The Metro Gallery played host to a four-fold jazz show March 15 headlined by the Nakatani Gong Orchestra. The show was recorded for release on vinyl sometime in the near future.
The show was opened by a free jazz trio featuring Kris Tiner on trumpet, Motoko Honda sitting in for Jeremy Drake on the piano, and Tatsuya Nakatani playing percussion.
It was the first time the three played together.
The show was all improvised music and, according to Tiner, they didn’t even get much of a sound check.
Tiner was responsible for comprising the show. Tiner makes an attempt to get together and do a show with Nakatani every time that he comes through town. The Nakatani Gong Orchestra was in town last April, but Tiner didn’t get a chance to play a show with them.
“I wanted to do it again in this space because it’s so reverberant,” Tiner said of the Metro Gallery.
“It’s always a thrill working with Nakatani. He’s a master musician and brings a certain kind of magic and intensity.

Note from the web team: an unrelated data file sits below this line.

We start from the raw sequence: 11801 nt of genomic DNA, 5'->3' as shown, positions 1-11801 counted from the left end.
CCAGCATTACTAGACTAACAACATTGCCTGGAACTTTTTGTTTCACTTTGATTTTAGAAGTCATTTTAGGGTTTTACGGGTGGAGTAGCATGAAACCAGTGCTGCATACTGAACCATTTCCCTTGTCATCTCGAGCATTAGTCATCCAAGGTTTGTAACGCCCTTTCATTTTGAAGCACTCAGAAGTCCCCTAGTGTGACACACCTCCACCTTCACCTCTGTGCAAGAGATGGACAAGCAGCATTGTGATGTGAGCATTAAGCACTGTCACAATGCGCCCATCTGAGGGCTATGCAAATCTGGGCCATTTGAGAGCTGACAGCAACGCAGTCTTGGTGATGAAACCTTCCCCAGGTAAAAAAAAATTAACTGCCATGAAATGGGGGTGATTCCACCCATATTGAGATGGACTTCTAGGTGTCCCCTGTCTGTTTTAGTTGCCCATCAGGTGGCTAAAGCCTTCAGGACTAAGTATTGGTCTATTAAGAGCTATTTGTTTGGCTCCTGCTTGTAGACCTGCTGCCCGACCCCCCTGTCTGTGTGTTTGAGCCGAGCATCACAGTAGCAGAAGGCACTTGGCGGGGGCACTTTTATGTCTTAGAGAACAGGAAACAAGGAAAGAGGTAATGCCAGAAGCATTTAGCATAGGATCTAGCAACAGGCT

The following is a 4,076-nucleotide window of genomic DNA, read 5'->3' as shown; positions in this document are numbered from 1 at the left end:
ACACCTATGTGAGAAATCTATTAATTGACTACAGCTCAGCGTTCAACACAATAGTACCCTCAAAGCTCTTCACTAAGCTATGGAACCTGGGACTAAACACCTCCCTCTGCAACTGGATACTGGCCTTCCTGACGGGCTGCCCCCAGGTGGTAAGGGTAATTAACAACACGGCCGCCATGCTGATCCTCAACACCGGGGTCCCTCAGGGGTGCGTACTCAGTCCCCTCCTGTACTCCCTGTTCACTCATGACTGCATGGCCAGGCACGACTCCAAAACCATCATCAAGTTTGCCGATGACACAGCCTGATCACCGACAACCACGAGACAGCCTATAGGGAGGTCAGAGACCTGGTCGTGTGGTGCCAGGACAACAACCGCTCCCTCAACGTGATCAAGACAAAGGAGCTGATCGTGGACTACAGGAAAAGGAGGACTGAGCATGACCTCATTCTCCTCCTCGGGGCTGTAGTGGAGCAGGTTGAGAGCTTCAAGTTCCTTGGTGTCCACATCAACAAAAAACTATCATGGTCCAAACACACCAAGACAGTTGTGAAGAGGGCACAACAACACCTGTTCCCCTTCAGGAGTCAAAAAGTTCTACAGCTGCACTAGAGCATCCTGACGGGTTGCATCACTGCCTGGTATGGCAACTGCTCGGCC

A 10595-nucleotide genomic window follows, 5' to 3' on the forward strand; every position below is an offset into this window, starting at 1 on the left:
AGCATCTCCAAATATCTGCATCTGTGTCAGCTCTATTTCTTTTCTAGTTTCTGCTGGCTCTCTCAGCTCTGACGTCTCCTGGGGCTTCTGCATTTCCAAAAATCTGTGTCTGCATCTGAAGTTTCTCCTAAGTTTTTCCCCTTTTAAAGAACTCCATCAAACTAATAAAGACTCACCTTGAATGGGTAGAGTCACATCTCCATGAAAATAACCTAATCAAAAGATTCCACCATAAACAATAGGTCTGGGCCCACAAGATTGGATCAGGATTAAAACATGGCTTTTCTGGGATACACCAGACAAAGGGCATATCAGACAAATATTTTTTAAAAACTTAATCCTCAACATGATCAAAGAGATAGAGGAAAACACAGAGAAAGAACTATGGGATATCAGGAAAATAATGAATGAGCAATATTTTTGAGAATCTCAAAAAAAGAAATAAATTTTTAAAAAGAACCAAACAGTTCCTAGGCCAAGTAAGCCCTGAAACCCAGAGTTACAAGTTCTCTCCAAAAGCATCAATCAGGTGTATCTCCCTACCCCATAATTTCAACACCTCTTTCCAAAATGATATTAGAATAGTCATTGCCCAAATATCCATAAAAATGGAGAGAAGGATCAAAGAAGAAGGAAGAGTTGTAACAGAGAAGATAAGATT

“It makes it very special. It makes a unique, special moment for everybody,” said Tiner.
The show’s opener was the Bakersfield Astral Troupe, a local band known for playing at Dagny’s Coffee Shop downtown on Sunday mornings.
The main event of the show was the Nakatani Gong Orchestra, comprised of six local musicians and conducted by Nakatani.
“It was my first time ever holding a bow,” said Leah Lynn, the only female member of the orchestra and also a member of the Bakersfield Astral Troupe.
They only got training for two hours to learn all of the hand signals. The members of the orchestra both strike the gong and use a bow to play them much like a violin making a unique sound.
“I just loved it. It was beautiful,” said Lynn.
Lynn believes that the Bakersfield music scene is underrated.
“Bakersfield has really good music. People just need to get out more and explore,” she said.